Wednesday, February 1, 2012

Light, of a sudden, as tunnel’s end nears

Well, the season seems to be suddenly almost over here at Pole. Summer is fleeting, and winter crew members are flocking, while the temperatures start to flirt with moving in the colder direction. Station population is down in the 180s right now, but will probably swell a little bit as incoming folks overlap with outgoing to do turnover for winter. As far as I know we’re still looking at a crew of 51 for winter 2012 at South Pole. This also heralds the beginning of another training cycle for the fire brigade, as new members arrive with however little or much experience they may have.

Transition news is still pretty sparse on details, at least from my soon-to-be employer, Lockheed. Getting all the paperwork squared away prior to the now-March 31 turnover date (for all but the food services subcontractor, which will transition on April 1) will be a nice milestone to have passed. There are so many things that are TBD at this point that it is still a bit disconcerting, given how the trend of employee benefits seems to be sliding in the economic times of the last several years. But, it will be what it will be, and hopefully we’ll not have too many contract-driven issues to deal with in addition to the ones facing anybody spending a 9-month stint isolated at the South Pole in winter.

Another future employer of mine, thinking positive, just announced they had the second-highest-ever number of applications for their astronaut candidate positions. A total of 6,372 applications were received by NASA for what I’ve read will be 9-15 positions. If I pretend I’m into numerology, perhaps that the record number of applications was set in 1978 will prove auspicious. According to the NASA astronaut selection timeline, during March through July there will be the down-select for highly qualified candidates, references will be checked, and a lucky few will be asked to take an introductory medical exam. Despite the stiffer competition, compared to the last time I applied, I still feel good about my credentials. With engineering, spacecraft operations, real remote living experience (with no chance for a lifeboat/rescue during winter, unlike the ISS), and a healthy mind and body, I figure my chances are just as good as any of the other 6,371 potential future team members I will be measured against. The allure of the Right Stuff, for me, has never been because it would be a cake walk to be selected.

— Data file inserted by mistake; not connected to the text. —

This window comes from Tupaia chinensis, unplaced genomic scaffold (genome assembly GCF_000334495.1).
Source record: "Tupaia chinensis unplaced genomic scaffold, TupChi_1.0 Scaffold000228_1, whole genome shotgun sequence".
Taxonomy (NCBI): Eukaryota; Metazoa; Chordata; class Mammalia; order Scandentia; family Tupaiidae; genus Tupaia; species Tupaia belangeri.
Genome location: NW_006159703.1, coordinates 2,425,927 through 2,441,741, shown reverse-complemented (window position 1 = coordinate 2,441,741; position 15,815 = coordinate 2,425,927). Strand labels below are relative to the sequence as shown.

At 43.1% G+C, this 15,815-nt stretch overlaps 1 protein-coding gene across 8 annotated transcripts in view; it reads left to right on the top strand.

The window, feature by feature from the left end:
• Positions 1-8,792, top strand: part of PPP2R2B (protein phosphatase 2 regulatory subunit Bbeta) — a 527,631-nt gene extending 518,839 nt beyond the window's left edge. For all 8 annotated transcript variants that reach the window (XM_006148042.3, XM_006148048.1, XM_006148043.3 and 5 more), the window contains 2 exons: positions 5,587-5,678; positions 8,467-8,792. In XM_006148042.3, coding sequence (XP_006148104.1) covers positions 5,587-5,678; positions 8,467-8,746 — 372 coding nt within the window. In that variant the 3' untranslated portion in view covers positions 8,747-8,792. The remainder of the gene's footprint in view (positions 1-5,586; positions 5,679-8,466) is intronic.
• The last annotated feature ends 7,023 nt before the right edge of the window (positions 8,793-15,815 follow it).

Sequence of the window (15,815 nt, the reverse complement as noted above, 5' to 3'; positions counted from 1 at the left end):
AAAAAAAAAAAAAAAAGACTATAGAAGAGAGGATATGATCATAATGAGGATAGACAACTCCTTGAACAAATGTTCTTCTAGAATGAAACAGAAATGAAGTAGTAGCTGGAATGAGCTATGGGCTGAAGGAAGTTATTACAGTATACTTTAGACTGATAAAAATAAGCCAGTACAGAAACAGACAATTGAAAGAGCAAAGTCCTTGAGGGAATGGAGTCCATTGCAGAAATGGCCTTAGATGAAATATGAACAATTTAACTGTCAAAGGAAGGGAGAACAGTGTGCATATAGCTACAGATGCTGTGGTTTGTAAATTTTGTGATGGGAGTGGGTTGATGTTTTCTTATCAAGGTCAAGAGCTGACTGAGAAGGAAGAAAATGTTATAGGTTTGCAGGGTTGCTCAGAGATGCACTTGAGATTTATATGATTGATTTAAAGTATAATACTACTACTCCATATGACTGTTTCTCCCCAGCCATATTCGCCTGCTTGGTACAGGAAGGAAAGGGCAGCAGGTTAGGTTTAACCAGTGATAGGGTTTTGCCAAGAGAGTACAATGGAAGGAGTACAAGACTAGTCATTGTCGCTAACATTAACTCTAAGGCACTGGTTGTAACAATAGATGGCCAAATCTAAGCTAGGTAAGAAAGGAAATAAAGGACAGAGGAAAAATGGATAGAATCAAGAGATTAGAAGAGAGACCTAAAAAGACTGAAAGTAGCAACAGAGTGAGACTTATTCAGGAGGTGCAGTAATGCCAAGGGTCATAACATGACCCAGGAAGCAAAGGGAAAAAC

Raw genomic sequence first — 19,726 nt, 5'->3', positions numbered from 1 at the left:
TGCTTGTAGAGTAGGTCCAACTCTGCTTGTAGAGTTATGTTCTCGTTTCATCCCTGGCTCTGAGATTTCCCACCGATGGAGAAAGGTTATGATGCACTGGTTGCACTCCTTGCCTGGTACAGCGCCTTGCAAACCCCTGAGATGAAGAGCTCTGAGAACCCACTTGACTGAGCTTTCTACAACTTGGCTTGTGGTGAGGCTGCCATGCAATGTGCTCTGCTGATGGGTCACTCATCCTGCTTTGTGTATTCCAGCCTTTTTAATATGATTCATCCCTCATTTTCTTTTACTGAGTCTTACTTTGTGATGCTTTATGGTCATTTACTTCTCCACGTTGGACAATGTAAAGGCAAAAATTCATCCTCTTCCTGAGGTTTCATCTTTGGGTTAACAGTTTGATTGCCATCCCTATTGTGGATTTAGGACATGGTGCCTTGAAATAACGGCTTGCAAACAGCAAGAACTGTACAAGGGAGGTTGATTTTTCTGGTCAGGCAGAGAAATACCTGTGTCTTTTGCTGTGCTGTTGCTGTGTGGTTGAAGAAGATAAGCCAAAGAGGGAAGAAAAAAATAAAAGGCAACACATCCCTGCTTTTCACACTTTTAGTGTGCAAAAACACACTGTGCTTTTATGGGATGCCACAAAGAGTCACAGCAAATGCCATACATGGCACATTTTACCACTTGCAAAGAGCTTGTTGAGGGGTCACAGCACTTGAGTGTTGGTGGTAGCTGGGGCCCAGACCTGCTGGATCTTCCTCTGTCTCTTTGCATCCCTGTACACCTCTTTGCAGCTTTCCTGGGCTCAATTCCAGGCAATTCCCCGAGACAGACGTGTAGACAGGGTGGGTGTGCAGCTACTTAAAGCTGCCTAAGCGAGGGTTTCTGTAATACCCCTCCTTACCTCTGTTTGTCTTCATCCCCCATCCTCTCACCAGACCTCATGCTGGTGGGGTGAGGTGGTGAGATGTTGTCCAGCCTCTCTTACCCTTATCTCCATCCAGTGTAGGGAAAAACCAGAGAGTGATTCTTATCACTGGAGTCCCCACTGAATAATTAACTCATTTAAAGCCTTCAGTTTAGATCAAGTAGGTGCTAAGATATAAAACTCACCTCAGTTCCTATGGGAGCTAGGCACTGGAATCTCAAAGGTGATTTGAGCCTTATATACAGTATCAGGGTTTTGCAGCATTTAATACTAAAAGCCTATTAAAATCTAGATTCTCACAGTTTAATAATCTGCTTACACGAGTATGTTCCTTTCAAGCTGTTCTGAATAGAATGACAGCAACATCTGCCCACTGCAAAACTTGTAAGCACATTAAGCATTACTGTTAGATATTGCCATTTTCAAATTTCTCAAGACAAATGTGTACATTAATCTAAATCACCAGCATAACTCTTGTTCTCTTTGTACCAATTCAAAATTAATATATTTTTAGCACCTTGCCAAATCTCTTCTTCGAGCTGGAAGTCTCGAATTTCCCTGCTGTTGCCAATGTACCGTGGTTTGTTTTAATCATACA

"Every crowd has a silver lining."
~P. T. Barnum

1 comment:

Becky said...

And three winters at the Pole show a certain fortitude as well.
Here's hoping you finally get the job you want!